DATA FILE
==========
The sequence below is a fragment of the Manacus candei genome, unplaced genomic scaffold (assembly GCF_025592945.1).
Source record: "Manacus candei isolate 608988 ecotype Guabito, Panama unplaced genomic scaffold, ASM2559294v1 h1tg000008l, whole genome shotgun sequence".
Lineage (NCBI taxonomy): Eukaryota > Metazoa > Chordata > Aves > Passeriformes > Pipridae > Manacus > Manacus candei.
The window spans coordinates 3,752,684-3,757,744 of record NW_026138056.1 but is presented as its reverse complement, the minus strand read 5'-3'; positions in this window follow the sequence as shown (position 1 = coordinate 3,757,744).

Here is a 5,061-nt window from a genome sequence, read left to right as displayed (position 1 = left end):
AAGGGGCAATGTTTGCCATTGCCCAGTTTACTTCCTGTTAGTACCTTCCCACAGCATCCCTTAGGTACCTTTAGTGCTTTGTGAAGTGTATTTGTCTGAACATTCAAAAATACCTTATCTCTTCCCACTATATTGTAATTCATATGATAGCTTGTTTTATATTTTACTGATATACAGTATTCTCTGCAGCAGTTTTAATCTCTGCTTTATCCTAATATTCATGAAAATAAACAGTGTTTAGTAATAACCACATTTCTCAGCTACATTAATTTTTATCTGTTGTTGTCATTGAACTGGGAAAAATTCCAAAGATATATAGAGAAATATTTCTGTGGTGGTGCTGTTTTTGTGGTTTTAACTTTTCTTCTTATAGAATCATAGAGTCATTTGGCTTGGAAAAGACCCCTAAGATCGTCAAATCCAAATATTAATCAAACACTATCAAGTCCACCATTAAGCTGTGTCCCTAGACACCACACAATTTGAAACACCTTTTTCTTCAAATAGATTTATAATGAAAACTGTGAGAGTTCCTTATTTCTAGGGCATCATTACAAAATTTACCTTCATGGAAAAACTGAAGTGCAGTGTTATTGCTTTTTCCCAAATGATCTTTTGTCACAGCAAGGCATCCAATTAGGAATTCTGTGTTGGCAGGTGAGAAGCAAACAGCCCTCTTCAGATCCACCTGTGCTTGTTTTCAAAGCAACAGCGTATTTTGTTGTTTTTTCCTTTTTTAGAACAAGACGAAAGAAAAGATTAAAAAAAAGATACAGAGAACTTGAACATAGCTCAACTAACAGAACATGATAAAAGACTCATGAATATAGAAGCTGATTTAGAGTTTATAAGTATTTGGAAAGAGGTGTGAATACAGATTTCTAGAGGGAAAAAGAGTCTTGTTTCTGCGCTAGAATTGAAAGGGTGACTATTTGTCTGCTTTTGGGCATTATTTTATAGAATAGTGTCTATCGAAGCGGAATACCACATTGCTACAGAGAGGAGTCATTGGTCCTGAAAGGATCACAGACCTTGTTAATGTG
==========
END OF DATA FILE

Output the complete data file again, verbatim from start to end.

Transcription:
The sequence below is a fragment of the Manacus candei genome, unplaced genomic scaffold (assembly GCF_025592945.1).
Source record: "Manacus candei isolate 608988 ecotype Guabito, Panama unplaced genomic scaffold, ASM2559294v1 h1tg000008l, whole genome shotgun sequence".
Lineage (NCBI taxonomy): Eukaryota > Metazoa > Chordata > Aves > Passeriformes > Pipridae > Manacus > Manacus candei.
The window spans coordinates 3,752,684-3,757,744 of record NW_026138056.1 but is presented as its reverse complement, the minus strand read 5'-3'; positions in this window follow the sequence as shown (position 1 = coordinate 3,757,744).

Here is a 5,061-nt window from a genome sequence, read left to right as displayed (position 1 = left end):
AAGGGGCAATGTTTGCCATTGCCCAGTTTACTTCCTGTTAGTACCTTCCCACAGCATCCCTTAGGTACCTTTAGTGCTTTGTGAAGTGTATTTGTCTGAACATTCAAAAATACCTTATCTCTTCCCACTATATTGTAATTCATATGATAGCTTGTTTTATATTTTACTGATATACAGTATTCTCTGCAGCAGTTTTAATCTCTGCTTTATCCTAATATTCATGAAAATAAACAGTGTTTAGTAATAACCACATTTCTCAGCTACATTAATTTTTATCTGTTGTTGTCATTGAACTGGGAAAAATTCCAAAGATATATAGAGAAATATTTCTGTGGTGGTGCTGTTTTTGTGGTTTTAACTTTTCTTCTTATAGAATCATAGAGTCATTTGGCTTGGAAAAGACCCCTAAGATCGTCAAATCCAAATATTAATCAAACACTATCAAGTCCACCATTAAGCTGTGTCCCTAGACACCACACAATTTGAAACACCTTTTTCTTCAAATAGATTTATAATGAAAACTGTGAGAGTTCCTTATTTCTAGGGCATCATTACAAAATTTACCTTCATGGAAAAACTGAAGTGCAGTGTTATTGCTTTTTCCCAAATGATCTTTTGTCACAGCAAGGCATCCAATTAGGAATTCTGTGTTGGCAGGTGAGAAGCAAACAGCCCTCTTCAGATCCACCTGTGCTTGTTTTCAAAGCAACAGCGTATTTTGTTGTTTTTTCCTTTTTTAGAACAAGACGAAAGAAAAGATTAAAAAAAAGATACAGAGAACTTGAACATAGCTCAACTAACAGAACATGATAAAAGACTCATGAATATAGAAGCTGATTTAGAGTTTATAAGTATTTGGAAAGAGGTGTGAATACAGATTTCTAGAGGGAAAAAGAGTCTTGTTTCTGCGCTAGAATTGAAAGGGTGACTATTTGTCTGCTTTTGGGCATTATTTTATAGAATAGTGTCTATCGAAGCGGAATACCACATTGCTACAGAGAGGAGTCATTGGTCCTGAAAGGATCACAGACCTTGTTAATGTG